During a mostly civil exchange, parents and students criticized Montezuma-Cortez Re-1 district’s top athletic official on Tuesday, claiming that politics and favoritism were motivating factors in the dismissal of four high school coaches this semester.
With a rare standing room only crowd, people crammed inside two doorways to get a peek inside the Montezuma-Cortez school board meeting this week as some two dozen parents and students showed up to speak. An overwhelming majority of the comments were related to the recent termination of M-CHS swim coach Ian MacLaren.
MacLaren was not retained as the high school swim coach in November after he allegedly violated two Colorado High School Activities Association regulations during last year’s swim season. He also was the sports editor at The Journal from June 2013 to May 2015.
One of the alleged violations included missing paperwork from volunteer parent-coach Candi Duran, who was the first to voice concerns at the board meeting on Tuesday, Dec. 8.
“I find it very concerning that only a few parents and swimmers were heard in this firing process, and the rest of the parents and swimmers were not consulted,” said Duran, who was flanked by several members of the M-CHS swim team.
Mother to three current swimmers, Duran said athletic director Stacey Hall had failed to notify her or MacLaren about the missing documents, claiming that disgruntled parents were responsible for his termination.
“Why is Ian the only one taking the fall for this?” Duran asked board members.
“Once again, Cortez finds itself settling for mediocrity,” she said. “We have a new school but the same old mindset.”
Duran also praised MacLaren’s success as a swim coach, stating that he led the team to the state championship last year for the first time in more than 15 years.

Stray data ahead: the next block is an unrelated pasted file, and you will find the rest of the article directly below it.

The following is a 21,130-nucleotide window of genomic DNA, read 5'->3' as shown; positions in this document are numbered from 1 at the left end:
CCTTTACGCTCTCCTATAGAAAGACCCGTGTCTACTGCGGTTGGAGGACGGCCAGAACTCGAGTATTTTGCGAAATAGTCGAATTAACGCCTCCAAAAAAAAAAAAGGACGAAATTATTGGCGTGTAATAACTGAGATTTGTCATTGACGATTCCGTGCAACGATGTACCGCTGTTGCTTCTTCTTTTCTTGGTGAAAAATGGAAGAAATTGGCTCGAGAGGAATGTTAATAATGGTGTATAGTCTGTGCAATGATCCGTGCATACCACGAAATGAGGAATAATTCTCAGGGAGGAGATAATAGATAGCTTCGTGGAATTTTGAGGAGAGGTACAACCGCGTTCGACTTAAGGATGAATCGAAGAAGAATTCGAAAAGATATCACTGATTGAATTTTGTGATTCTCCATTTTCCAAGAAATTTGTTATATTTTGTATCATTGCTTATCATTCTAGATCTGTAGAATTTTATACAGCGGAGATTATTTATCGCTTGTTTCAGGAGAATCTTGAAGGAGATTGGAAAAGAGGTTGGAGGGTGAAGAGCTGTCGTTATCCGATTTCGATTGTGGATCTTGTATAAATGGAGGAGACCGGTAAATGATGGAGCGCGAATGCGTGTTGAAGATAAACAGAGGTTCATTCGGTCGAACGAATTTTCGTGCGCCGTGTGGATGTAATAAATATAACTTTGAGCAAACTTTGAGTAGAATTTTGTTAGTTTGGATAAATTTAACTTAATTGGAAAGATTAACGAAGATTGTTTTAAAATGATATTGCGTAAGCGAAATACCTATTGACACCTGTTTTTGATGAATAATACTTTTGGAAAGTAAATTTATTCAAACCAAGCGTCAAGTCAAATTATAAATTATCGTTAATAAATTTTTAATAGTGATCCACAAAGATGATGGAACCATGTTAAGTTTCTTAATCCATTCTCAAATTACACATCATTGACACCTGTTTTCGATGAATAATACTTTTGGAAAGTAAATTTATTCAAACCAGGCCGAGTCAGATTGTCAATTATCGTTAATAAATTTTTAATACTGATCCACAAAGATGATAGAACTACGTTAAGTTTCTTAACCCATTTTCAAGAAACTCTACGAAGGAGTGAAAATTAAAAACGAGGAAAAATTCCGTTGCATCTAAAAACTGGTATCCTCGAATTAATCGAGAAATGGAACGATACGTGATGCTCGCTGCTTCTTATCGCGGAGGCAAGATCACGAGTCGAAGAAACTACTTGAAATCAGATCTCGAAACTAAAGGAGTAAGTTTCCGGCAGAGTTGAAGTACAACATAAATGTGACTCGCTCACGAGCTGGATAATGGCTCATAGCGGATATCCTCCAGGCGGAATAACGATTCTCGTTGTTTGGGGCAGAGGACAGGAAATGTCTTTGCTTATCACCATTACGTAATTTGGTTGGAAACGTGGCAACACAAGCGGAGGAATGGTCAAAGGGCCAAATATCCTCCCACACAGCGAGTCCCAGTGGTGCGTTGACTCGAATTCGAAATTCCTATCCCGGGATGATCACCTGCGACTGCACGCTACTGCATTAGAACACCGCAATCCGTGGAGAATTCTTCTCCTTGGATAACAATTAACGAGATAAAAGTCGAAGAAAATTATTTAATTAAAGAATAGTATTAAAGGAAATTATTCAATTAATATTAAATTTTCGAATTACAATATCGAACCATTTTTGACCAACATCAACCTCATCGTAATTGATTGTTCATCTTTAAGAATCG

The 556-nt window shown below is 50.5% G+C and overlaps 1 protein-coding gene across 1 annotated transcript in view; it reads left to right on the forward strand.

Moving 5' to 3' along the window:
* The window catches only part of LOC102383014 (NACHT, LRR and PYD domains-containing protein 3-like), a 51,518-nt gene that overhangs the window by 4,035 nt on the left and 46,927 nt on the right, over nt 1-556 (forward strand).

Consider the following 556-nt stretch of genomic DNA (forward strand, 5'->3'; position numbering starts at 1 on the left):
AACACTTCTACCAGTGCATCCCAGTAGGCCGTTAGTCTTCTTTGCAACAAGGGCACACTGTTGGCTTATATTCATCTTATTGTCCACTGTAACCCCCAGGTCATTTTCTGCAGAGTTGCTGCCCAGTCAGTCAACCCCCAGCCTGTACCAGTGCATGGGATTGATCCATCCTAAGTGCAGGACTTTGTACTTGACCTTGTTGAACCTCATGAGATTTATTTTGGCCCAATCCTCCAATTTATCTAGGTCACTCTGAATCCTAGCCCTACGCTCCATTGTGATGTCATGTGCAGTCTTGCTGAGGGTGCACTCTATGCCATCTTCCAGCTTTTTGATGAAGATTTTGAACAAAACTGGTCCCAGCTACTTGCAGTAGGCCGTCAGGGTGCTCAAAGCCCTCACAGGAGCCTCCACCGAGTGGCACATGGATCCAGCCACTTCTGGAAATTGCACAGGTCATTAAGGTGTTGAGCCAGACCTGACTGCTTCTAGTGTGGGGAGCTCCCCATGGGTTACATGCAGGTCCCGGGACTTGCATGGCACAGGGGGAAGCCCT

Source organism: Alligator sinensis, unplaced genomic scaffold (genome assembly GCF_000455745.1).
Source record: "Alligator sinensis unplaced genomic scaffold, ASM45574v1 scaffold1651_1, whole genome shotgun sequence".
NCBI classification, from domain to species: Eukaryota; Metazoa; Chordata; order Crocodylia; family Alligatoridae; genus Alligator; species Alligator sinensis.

“We had six state qualifiers and broke six high school records last year,” Duran said, adding that MacLaren’s termination had completely derailed the team.
Several swimmers also told board members that MacLaren had been one of the most caring, giving and influential people in their lives, in and out of the pool.
“He expects excellence in every area of our life,” said a 17-year-old swimmer.
“Ian is more than just a phenomenal swim coach, he’s also a phenomenal human being,” said the team’s co-captain.
Asked by board president Jack Schuenemeyer how many people in attendance held similar attitudes, nearly everyone raised their hand. Three parents, however, supported the decision to release MacLaren, stating he had been dishonest with administrators.
After voicing initial concerns to high school Principal Jason Wayman, parents and student-athletes subsequently met with Superintendent Alex Carter. The athletes said they believed that speaking to the school board was the final stage in the grievance process, but those in attendance on Tuesday appeared flabbergasted after learning that the board had no control over the hiring decisions of coaches.
“This is where they said we could get a solution,” one woman said.
After the meeting, board member Mike Tanner said he understood the community’s annoyance.
“The people feel like they wasted their time and efforts,” said Tanner. “It was frustrating for the community and the board.”
Asked by a parent on Tuesday about his thoughts, Carter said he wished parents would focus their energy on ensuring academic success for students rather than athletic coaching decisions.
“Athletics are great, and they are important,” Carter said.
“We exist as a school district to try and improve reading, writing and math and prepare people for college and careers,” he continued. “That’s my goal.”
To improve feedback and evaluation of coaches, Wayman unveiled a systematic five-item action plan at Tuesday meeting. The plan includes pre-season meetings with coaches, documenting all issues when they arise, observing coaches during practice, conducting a post-season survey of student-athletes and parents and post-season interviews with coaches.
According to Wayman, who is married to Hall’s niece, the high school is also forming an athletics task force to help guide the future and current state of the school’s athletic department.
In September, first-year head football coach Dave Wagner was ousted after parent-volunteer coaches complained of the play calls during the team’s season opener loss. That same month, the head high school volleyball coach and her assistant were fired.